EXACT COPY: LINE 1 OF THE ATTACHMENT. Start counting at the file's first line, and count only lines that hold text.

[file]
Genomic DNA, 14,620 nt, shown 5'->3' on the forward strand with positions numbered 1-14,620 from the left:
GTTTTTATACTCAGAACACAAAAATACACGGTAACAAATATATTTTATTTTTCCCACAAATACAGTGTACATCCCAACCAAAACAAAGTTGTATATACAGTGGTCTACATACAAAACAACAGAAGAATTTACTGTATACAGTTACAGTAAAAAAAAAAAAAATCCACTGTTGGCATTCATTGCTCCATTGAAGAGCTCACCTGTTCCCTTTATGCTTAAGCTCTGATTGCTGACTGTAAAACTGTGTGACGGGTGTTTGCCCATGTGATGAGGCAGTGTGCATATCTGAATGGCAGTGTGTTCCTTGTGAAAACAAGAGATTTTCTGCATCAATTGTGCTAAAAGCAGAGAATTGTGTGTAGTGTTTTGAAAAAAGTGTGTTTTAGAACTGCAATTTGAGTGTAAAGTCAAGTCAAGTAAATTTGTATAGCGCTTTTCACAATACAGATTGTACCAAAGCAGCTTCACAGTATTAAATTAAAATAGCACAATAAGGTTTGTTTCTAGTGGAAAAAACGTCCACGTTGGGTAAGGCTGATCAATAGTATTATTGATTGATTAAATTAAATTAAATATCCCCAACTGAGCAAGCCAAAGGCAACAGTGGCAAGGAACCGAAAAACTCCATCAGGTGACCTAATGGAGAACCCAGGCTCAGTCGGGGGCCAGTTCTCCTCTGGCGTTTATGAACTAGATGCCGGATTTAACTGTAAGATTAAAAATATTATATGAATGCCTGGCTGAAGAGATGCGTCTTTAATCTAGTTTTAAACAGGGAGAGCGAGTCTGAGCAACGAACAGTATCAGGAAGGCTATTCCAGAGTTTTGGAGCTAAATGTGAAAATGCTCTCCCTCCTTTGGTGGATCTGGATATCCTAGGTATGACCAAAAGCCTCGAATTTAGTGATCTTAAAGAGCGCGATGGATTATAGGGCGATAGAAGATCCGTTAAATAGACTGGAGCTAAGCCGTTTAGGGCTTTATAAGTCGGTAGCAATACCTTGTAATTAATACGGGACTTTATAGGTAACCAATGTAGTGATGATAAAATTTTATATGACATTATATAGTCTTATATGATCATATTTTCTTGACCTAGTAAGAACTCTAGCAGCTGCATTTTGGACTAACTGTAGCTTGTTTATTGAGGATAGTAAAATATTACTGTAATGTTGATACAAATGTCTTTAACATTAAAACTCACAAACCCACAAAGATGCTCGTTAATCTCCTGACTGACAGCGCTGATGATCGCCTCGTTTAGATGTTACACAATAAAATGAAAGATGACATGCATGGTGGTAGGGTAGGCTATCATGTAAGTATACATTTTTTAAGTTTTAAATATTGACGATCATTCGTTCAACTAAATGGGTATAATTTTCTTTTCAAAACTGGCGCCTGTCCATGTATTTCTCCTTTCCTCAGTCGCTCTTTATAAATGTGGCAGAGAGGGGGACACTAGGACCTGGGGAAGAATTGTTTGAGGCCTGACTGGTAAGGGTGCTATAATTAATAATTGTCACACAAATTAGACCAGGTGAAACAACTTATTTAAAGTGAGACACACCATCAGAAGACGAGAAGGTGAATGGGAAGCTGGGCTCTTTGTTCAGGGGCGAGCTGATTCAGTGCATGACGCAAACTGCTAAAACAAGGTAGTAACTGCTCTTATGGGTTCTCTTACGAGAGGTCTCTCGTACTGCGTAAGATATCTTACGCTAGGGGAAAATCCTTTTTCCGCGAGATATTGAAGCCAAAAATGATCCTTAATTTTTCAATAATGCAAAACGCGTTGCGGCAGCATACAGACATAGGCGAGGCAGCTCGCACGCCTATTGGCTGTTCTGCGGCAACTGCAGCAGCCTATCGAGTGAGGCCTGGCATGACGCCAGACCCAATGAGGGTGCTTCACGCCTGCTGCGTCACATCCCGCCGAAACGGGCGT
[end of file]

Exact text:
Genomic DNA, 14,620 nt, shown 5'->3' on the forward strand with positions numbered 1-14,620 from the left: